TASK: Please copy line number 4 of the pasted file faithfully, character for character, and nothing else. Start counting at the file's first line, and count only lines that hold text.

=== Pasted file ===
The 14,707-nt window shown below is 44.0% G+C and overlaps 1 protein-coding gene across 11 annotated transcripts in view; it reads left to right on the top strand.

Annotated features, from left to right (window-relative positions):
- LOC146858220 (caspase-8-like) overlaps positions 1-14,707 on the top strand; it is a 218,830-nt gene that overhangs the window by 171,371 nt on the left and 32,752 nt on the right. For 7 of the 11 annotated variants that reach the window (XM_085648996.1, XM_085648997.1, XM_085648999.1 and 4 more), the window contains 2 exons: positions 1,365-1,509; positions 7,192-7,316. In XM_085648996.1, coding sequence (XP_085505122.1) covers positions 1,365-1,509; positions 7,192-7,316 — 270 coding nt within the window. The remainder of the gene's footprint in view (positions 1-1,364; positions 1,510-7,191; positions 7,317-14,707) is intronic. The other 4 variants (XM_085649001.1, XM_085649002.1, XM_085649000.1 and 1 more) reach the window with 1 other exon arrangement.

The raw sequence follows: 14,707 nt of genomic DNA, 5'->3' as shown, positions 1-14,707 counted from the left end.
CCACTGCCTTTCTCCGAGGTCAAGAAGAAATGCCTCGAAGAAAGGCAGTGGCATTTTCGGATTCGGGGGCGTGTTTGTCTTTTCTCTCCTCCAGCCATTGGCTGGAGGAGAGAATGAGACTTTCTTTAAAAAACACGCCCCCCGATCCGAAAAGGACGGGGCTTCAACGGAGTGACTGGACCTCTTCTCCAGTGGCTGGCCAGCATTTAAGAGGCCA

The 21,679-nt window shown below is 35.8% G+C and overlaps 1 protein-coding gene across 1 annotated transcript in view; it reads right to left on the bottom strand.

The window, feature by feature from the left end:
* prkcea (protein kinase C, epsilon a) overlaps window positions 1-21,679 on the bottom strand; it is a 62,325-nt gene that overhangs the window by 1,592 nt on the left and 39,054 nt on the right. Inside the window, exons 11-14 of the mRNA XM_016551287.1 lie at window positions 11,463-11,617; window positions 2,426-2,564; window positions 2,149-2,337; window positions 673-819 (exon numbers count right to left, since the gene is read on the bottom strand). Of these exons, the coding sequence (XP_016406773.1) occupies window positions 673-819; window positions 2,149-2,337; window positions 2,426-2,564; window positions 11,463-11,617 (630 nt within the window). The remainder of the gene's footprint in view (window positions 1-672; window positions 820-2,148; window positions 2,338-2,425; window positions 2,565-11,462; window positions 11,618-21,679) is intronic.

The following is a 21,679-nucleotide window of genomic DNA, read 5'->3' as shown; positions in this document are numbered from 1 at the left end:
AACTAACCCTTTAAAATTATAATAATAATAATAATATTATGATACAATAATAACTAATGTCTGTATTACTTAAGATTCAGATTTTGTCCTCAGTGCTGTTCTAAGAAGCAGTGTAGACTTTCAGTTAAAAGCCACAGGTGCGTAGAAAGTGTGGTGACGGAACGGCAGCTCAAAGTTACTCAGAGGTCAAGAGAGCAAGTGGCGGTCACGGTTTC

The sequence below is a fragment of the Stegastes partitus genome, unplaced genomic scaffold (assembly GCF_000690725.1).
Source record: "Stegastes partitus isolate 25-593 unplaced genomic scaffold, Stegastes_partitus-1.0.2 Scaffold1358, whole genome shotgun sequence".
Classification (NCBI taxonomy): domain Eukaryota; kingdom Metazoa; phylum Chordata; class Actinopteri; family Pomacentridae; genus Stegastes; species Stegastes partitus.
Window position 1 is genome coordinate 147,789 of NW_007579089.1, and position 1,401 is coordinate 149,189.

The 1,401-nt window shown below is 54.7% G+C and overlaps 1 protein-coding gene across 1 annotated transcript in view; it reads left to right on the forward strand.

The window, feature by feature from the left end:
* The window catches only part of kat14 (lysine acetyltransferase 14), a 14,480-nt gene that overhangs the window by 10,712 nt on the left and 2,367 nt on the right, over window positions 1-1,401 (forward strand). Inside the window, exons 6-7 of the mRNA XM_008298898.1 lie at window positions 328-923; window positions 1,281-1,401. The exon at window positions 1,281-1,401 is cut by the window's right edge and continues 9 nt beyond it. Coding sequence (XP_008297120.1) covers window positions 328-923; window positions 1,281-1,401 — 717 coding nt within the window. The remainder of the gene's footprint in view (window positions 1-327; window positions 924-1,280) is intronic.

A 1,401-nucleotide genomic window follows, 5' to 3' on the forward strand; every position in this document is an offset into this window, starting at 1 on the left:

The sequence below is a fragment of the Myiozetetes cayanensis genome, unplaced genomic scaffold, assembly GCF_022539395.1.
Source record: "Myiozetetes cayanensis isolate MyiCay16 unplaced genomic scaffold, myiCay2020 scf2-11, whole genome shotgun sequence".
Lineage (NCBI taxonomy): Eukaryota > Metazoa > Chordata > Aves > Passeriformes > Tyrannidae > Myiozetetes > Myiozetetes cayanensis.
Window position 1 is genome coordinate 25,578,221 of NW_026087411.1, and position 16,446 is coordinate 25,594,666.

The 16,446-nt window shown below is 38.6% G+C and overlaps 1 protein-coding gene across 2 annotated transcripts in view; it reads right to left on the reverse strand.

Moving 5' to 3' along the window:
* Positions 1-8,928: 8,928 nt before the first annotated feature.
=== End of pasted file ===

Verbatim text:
The raw sequence follows: 14,707 nt of genomic DNA, 5'->3' as shown, positions 1-14,707 counted from the left end.